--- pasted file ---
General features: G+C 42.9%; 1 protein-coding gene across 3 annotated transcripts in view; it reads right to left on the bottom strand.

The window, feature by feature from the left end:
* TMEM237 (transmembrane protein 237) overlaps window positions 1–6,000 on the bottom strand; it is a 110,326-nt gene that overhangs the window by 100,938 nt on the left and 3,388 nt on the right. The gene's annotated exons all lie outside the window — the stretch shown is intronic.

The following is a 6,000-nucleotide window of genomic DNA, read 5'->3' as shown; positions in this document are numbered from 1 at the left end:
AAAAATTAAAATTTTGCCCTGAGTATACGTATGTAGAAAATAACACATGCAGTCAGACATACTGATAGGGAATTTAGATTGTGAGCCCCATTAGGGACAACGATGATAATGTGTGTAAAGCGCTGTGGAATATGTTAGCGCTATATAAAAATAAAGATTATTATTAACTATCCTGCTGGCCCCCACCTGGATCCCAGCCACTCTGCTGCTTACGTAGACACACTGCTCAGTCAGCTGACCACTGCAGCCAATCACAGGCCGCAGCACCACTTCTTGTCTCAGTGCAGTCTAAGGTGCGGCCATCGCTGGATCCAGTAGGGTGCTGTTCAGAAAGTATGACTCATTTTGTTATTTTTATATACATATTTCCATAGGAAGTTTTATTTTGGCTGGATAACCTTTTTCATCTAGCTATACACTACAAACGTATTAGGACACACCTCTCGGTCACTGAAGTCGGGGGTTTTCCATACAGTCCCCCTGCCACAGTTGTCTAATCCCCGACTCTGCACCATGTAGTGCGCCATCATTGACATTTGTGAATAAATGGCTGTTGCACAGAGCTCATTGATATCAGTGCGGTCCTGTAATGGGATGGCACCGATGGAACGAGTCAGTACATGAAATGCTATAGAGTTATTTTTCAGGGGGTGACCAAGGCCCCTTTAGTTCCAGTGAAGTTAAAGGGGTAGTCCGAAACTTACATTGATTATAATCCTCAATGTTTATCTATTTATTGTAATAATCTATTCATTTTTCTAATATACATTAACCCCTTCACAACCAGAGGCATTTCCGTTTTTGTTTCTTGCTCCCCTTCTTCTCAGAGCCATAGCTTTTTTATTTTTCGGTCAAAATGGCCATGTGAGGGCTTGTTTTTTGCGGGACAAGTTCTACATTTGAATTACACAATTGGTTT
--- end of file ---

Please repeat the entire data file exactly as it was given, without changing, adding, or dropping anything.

General features: G+C 42.9%; 1 protein-coding gene across 3 annotated transcripts in view; it reads right to left on the bottom strand.

The window, feature by feature from the left end:
* TMEM237 (transmembrane protein 237) overlaps window positions 1–6,000 on the bottom strand; it is a 110,326-nt gene that overhangs the window by 100,938 nt on the left and 3,388 nt on the right. The gene's annotated exons all lie outside the window — the stretch shown is intronic.

The following is a 6,000-nucleotide window of genomic DNA, read 5'->3' as shown; positions in this document are numbered from 1 at the left end:
AAAAATTAAAATTTTGCCCTGAGTATACGTATGTAGAAAATAACACATGCAGTCAGACATACTGATAGGGAATTTAGATTGTGAGCCCCATTAGGGACAACGATGATAATGTGTGTAAAGCGCTGTGGAATATGTTAGCGCTATATAAAAATAAAGATTATTATTAACTATCCTGCTGGCCCCCACCTGGATCCCAGCCACTCTGCTGCTTACGTAGACACACTGCTCAGTCAGCTGACCACTGCAGCCAATCACAGGCCGCAGCACCACTTCTTGTCTCAGTGCAGTCTAAGGTGCGGCCATCGCTGGATCCAGTAGGGTGCTGTTCAGAAAGTATGACTCATTTTGTTATTTTTATATACATATTTCCATAGGAAGTTTTATTTTGGCTGGATAACCTTTTTCATCTAGCTATACACTACAAACGTATTAGGACACACCTCTCGGTCACTGAAGTCGGGGGTTTTCCATACAGTCCCCCTGCCACAGTTGTCTAATCCCCGACTCTGCACCATGTAGTGCGCCATCATTGACATTTGTGAATAAATGGCTGTTGCACAGAGCTCATTGATATCAGTGCGGTCCTGTAATGGGATGGCACCGATGGAACGAGTCAGTACATGAAATGCTATAGAGTTATTTTTCAGGGGGTGACCAAGGCCCCTTTAGTTCCAGTGAAGTTAAAGGGGTAGTCCGAAACTTACATTGATTATAATCCTCAATGTTTATCTATTTATTGTAATAATCTATTCATTTTTCTAATATACATTAACCCCTTCACAACCAGAGGCATTTCCGTTTTTGTTTCTTGCTCCCCTTCTTCTCAGAGCCATAGCTTTTTTATTTTTCGGTCAAAATGGCCATGTGAGGGCTTGTTTTTTGCGGGACAAGTTCTACATTTGAATTACACAATTGGTTT